Having Spark dynamic allocation enabled was key for us and why we chose EMR and the YARN resource manager. EMR has dynamic allocation enabled by default, which efficiently allocates resources to a Spark application. With ad-hoc jobs, it is difficult to predict resource utilization of a notebook, and it’s not feasible to allocate resources at a cell level. With static resource allocation, a fixed amount of resources will be allocated to the notebook for as long as the notebook is running, regardless of its computation needs, or whether it’s busy or idle. With dynamic allocation enabled, Spark will determine the appropriate amount of resources to allocate to each cell in the notebook based on how many tasks are created. If the notebook is running but idle, only the driver will be allocated. Users have the ability to hold executors when the notebook might be idle by caching dataframes, however, we can control how long a data block can be cached while the executor is idle before it is removed.

Multi-tenancy and Dependency Management with Containers

We leveraged the support for Docker containerization in EMR 6 as the foundation for our multi-tenancy Spark cluster. Without containerization, dependency management becomes challenging since users could require conflicting versions on a single cluster. Users can define their own Docker images with their individual dependencies, and specify driver and executor images for each Spark application running on the cluster. We pushed EMR usage into multi-tenancy use cases. We have worked closely with the AWS EMR service team and support engineers since the first beta release to help them identify issues and receive guidance on proper configurations and workarounds.

Log Shipping Architecture

Debugging Spark applications via EMR logs in S3 is another challenge we solved. We decided to use logstash to pull and filter fields from logs in S3 and push them to AWS ElasticSearch. With proper index management and log retention configuration, AWS ElasticSearch makes logs easily searchable and makes debugging applications much easier.

Observations, Insights, & Lessons Learned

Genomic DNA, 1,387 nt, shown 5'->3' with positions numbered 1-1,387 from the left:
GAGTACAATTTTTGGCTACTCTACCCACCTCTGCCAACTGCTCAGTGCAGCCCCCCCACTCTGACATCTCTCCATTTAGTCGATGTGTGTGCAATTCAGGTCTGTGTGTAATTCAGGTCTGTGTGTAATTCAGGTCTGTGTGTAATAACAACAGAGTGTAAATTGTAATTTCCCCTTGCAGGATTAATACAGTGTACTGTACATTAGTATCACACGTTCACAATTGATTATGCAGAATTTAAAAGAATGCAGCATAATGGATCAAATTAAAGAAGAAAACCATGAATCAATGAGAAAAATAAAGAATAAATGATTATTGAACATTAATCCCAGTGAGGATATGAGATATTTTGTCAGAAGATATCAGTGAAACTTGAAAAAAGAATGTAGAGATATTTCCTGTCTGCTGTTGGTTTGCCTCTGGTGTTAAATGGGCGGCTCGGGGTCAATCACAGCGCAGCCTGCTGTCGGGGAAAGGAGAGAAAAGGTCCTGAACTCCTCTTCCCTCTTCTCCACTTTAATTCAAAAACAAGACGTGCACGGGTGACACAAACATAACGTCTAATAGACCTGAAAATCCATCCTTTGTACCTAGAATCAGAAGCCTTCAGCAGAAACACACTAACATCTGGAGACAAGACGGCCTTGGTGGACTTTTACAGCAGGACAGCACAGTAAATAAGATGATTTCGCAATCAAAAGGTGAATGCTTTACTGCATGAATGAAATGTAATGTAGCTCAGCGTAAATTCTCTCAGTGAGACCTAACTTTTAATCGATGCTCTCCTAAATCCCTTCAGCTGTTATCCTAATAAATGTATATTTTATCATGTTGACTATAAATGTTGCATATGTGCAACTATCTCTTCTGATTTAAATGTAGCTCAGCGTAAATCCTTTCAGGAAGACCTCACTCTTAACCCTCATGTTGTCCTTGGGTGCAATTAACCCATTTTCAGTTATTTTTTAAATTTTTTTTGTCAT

During the 5 months we spent building this platform, we learned a number of lessons and observed several interesting use cases:

  1. Users in other functional areas beyond engineering began using notebooks. Even for an internal platform, UX matters. Because our new, user-friendly platform, users in other functional areas beyond engineering are now able to use notebooks.
  2. With notebooks easily accessible, we began seeing more unexpected use cases such as training engineers with notebooks
  3. During the architecture phases, we anticipated needing to place limits or quotas on backend resources since they were much easier to spin up. Although we’ve had some heavy users, we haven’t encountered this risk.
  4. Anticipate additional needs for tooling beyond the primary goal. We also invested in tracking usage by user, which was helpful in breaking out hosting costs from the multi-tenant environment. Per user tracking can be rolled up in a team view for chargebacks.
  5. Communicate and set expectations that there is a stabilization period after a new product launches. After we launched, we knew the platform covered most use cases, but did not cover 100%. Anticipate a burst of support requests once people start using the platform and be prepared to operationalize and continue to improve it. Our team facilitated multiple, company-wide demos and training sessions to educate users.
  6. Contributions from the internal engineering team increased, which improved our understanding of user needs. Since we’ve launched, we added the Glue Catalog with many more enhancements on the roadmap.
  7. EMR’s Instance groups are AZ specific to minimize latency. We relied on instance groups and YARN node labels to use different instance types across AZs.


Leveraging Spark on EMR provides the right balance of infrastructure abstraction and management while also allowing us to get coarse-grained configuration to ensure our data scientists and engineers have the tools they need. Deployments become much easier since we can leverage other AWS services such as Route 53 and ALBs.

Overall, we’ve seen great reception from our engineering team. Jupyter notebooks and Spark are available with minimal friction. EMR 6 and other AWS services were key enablers of the platform’s success.

If you’re interested in working on the platform and are an infrastructure lover, ​we’re hiring​.